As the recent tragedy in Boston showed, Facebook can be a valuable resource for journalists looking to spread the news, as well as to connect with readers and sources. Facebook recently published a thorough guide outlining the best practices for reporters on the social network.
The recent tragedy at the Boston Marathon showed the expanding role of social media when it comes to the spreading of news. As Facebook users shared stories, photos, and videos, news sources worked hard to make sure the stories they posted were true. Representatives from ABC News and The Huffington Post talked with AllFacebook recently to discuss how they run their Facebook pages as news changes rapidly, such as during the bombing at the Boston Marathon and the search for the suspects.
When Facebook introduced its redesigned News Feed, it did more than change how people view memes and photos of cats — it altered the way stories are seen. Now everyone can make news. But for those who make a living by spreading news, Facebook has changed the way stories are presented. Dean Praetorius, a senior editor with The Huffington Post, talked with AllFacebook about how the way news is presented on Facebook requires some changes to the traditional approach.
Maybe Co-Founder and CEO Mark Zuckerberg’s comparison of News Feed to a personalized newspaper wasn’t too far off. According to the Pew Research Center’s State of the News Media 2013 report, Facebook is a key way that news outlets such as The Huffington Post, The Daily Mail, and Yahoo reach their readers. The report notes that major U.S. news sites get an average of 9 percent of their traffic from Facebook, compared with 4 percent when measured 15 months ago.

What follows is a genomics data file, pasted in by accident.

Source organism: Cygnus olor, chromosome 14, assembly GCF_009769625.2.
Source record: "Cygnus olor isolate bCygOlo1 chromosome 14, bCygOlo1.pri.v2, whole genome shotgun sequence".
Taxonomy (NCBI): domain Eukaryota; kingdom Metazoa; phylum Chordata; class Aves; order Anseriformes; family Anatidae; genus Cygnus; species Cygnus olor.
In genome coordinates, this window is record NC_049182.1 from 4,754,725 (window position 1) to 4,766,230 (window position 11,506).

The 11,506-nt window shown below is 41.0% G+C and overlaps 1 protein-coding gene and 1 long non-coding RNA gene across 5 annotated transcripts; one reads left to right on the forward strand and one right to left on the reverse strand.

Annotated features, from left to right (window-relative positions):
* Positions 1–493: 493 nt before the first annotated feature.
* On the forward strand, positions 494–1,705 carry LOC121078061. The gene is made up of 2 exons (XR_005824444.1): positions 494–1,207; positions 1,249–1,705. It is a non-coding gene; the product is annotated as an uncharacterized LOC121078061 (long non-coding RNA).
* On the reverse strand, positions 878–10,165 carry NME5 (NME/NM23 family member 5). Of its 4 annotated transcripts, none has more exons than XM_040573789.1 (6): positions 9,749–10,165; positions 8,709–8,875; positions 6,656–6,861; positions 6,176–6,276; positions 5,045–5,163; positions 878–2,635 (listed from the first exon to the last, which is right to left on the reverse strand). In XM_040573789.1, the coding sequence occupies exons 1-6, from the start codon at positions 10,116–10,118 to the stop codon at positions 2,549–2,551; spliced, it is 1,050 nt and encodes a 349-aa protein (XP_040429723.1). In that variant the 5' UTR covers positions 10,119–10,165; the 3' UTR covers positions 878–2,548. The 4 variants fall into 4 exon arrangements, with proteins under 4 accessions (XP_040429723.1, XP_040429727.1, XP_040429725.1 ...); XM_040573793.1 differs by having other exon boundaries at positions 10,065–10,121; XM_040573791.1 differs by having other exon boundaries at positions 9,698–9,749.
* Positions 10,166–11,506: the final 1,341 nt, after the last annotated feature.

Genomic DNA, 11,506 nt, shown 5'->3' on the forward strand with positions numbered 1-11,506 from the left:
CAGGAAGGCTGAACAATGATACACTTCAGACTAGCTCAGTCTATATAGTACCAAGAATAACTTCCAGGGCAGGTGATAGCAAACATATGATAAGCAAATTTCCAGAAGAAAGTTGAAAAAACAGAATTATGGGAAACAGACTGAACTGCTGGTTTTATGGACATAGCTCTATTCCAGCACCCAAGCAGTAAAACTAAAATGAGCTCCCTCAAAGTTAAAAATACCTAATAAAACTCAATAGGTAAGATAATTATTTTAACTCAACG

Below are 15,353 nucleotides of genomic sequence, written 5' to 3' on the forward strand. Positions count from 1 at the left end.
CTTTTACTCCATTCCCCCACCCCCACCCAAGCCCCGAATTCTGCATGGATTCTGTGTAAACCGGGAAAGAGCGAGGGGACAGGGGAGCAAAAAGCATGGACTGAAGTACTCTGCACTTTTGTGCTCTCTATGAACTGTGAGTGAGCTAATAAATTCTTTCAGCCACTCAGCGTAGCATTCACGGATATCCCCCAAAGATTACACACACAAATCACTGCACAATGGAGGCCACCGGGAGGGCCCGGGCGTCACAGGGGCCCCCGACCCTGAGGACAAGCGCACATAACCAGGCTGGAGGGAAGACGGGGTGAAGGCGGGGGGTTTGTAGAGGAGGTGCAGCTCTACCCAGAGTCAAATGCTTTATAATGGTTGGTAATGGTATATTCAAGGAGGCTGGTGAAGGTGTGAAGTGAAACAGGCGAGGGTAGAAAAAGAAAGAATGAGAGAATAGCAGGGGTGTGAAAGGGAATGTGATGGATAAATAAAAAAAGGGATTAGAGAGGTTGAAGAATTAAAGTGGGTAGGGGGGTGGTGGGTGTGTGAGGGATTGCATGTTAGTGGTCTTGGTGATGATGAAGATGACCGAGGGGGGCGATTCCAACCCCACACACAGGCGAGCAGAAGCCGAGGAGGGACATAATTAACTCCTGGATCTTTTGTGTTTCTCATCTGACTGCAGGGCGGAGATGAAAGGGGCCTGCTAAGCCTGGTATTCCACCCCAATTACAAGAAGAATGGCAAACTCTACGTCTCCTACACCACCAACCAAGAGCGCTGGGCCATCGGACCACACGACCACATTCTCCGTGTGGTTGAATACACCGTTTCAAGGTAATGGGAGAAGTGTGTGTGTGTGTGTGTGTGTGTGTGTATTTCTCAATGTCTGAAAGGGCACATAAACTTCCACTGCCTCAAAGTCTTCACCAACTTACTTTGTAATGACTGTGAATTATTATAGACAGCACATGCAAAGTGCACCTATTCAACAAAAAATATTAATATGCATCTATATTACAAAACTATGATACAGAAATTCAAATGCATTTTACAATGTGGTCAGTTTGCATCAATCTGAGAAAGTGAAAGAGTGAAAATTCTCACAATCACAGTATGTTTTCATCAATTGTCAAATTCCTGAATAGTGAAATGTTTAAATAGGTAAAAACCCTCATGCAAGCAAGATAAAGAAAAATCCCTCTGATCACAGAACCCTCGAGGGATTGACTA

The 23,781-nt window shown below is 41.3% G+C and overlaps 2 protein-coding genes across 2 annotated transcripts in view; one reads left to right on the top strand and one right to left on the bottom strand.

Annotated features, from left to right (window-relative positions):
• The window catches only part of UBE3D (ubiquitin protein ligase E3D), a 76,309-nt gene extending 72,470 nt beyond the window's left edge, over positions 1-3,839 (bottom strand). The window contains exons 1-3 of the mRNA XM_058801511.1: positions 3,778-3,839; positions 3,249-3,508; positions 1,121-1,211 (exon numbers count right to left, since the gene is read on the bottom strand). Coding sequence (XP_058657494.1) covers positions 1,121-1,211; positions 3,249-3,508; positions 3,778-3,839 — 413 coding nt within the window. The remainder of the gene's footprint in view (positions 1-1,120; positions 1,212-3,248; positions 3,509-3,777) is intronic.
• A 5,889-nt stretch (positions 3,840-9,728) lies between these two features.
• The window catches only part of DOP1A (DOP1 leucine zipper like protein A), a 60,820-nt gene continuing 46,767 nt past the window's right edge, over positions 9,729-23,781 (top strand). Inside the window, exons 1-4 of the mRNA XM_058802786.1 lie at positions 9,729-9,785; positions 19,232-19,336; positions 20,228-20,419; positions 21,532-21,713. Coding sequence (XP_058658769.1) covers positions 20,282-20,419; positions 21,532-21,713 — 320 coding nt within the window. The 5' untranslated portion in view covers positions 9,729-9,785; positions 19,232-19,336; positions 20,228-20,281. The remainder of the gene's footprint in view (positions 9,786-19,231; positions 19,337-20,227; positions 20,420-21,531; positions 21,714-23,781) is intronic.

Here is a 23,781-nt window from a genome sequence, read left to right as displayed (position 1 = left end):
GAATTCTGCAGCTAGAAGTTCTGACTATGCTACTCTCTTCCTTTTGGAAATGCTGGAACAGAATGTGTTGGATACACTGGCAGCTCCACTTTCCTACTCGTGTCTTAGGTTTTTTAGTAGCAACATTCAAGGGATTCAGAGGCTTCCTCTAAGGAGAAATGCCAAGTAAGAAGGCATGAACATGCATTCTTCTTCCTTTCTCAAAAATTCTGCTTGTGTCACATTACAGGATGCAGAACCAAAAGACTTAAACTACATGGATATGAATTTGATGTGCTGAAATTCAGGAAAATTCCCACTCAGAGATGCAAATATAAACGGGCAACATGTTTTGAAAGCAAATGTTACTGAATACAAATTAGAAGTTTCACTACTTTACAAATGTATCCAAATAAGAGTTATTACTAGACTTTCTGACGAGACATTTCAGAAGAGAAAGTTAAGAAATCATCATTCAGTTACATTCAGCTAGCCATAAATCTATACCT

What changes to its news feed will Facebook unveil at its press event Thursday at its headquarters in Menlo Park, Calif.? According to a Facebook employee, a social advertising industry source, and developers who spoke with TechCrunch, the big announcement involves new ways for users to filter their news feeds.
National Public Radio has been wondering: What makes a story tick on Facebook? The company examined its geotargeted stories throughout July, August, and September, and found that nine types of stories in particular tended to do rather well on Facebook: place explainers, crowd pleasures, curiosity stimulators, news explainers, major breaking news, feel-good smilers, topical buzzers, provocative controversies, and awe-inspiring visuals.
The mark of a successful news story in the Facebook era is what happens after a reader is finished with it. Enter NewsWhip, which compiled a list of the top “social monster” websites, which are are killing it as measured by Facebook interactions. BuzzFeed — which scored a spot on the list despite being a relative newbie to the scene — has all the details, including a handy infographic showing that The Huffington Post, the U.K.’s The Daily Mail, and Yahoo are leading the pack.
Print media may be a dying enterprise due to the Internet, but thanks to Facebook, some smaller news sources are actually gaining more exposure. A study of newspapers and websites in Chicago showed that the smaller sites derived one-half of their traffic directly from Facebook.